We asked company member Eric Lee, who can currently be seen as Dr. Evans in Holmes and Watson, what performing the twisting mystery has been like.
Last fall, when we were looking at the season to come, I had one role I knew that I wanted for sure: Dr. Evans in Jeffrey Hatcher’s Holmes and Watson.
First of all, I love a good mystery. In elementary school, I must have read every Hardy Boys and Nancy Drew book in the school library. Then I found a treasure trove of old Ellery Queen mystery magazines at a neighbor’s garage sale! What a day that was!
Fast forward to last year. I’m reading Holmes and Watson, and the first thing that strikes me is that signature Hatcher cleverness and wit. I just love his way with language and how he tells a story. I was intrigued, engaged and drawn forward. I couldn’t wait to find out where he was taking me as I was reading—and not every play engages me in that way. When I first read the big reveals, I was just delighted!
Now that the show is on stage, you can hear the shock of the audience at every performance. I certainly didn’t see the twists coming. And why would we? Hatcher reveals the answers to all of his questions with his classic wit and charm. I take great joy in sharing those moments with each audience, and getting to see how they react to the twists and turns I got to take such pleasure in the first time.
I’ve heard it said that one reason we love mysteries is because we know there will be an answer. In a world in which there are rarely clean resolutions to our big problems, what a satisfying feeling it is! As always, I am so grateful to share these moments with you, our Commonweal family. Come and experience all the twists and turns for yourself!
Be sure to catch Eric’s work, and the rest of this stellar cast, before Holmes and Watson closes for good on July 6th. For Tickets —> Performance Calendar
Twin Cities director Peter Moore is making his directorial debut at the Commonweal with Holmes and Watson. So Peter, what has your first experience with us been like?
I can summarize my experience in Lanesboro in one word: who knew? (Yes, I know that’s two words, so sue me. Remember, there are only three kinds of people in the world: Those who get math and those who don’t). Who knew there was this talented, committed theatre company in such a small town? Who knew that the theatre building was so lovely, intimate and well-equipped? Who knew that the town boasted such great places to eat (including The Pastry Shoppe, which may well be one of the very best restaurants in the state)? Who knew that the tiny little corner grocery store carried such a wide variety of healthy foods and sold their very own delicious chocolate chip cookies at the counter to boot? Who knew, in other words, what a charming delightful place this is to come live and work?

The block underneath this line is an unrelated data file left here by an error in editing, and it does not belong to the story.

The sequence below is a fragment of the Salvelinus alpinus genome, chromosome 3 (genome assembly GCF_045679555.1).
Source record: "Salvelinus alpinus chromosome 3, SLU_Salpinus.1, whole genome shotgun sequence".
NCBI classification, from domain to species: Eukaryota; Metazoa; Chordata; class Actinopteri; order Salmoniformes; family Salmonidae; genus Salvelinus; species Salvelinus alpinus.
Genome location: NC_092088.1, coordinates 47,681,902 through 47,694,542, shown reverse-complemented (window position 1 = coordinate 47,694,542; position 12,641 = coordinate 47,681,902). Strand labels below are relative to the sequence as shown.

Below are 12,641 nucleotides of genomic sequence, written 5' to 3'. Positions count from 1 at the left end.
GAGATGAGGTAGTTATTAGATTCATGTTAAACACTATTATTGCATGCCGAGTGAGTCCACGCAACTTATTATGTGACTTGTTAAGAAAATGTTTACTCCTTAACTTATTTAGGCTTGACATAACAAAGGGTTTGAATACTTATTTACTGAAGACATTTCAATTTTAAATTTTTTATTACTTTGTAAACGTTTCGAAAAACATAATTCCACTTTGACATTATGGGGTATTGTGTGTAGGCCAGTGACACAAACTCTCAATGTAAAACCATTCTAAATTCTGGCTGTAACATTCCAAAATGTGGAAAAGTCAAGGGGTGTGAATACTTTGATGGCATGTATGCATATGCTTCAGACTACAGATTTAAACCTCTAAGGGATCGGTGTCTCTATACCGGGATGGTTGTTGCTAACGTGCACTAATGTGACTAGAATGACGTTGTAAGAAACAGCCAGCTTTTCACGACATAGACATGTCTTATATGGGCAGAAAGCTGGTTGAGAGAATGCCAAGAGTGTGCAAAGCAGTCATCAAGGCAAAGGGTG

Well, probably all of you knew, but I sure didn’t. My pervious experience with Lanesboro was limited to a visit 25 years ago to go biking, and while that was certainly enjoyable, it wasn’t particularly memorable; in fact, my most vivid recollection is seeing a baby rattlesnake slither quietly off the bike path as I approached. The theater was there, but I didn’t see a show, and I remember almost nothing about the food, although I do seem to recall thinking the breakfast at Mrs. B’s was pretty good.
Directing Holmes and Watson at the Commonweal has been an unmitigated pleasure. From the actors, to the designers, to the crew, to the staff, everyone has been wonderful to work with. Maybe that’s because the actors, the designers, the crew and the staff are all pretty much the same people—nobody does just one thing here—but whatever the reason, it creates a terrifically creative and supportive artistic environment. The company is made up of a talented and very dedicated group of theatre professionals, all of whom are smart, kind and a delight to work with. The locals I’ve encountered have been unfailingly pleasant, and even the weather, dark and cold as it is in any part of Minnesota during winter, has provided a certain calm and quiet. Coming out of rehearsal at 10pm on a February night to find the streets utterly deserted and peaceful is a unique and not at all unpleasant sensation.
In short, I would happily return to Lanesboro, and the Commonweal, anytime. Except on Mondays and Tuesdays—the Pastry Shoppe is closed.
Peter, it has been a pleasure to have you here! Be sure to see his work as director for Holmes and Watson, which opens this weekend, join us! For Tickets —-> Performance Calendar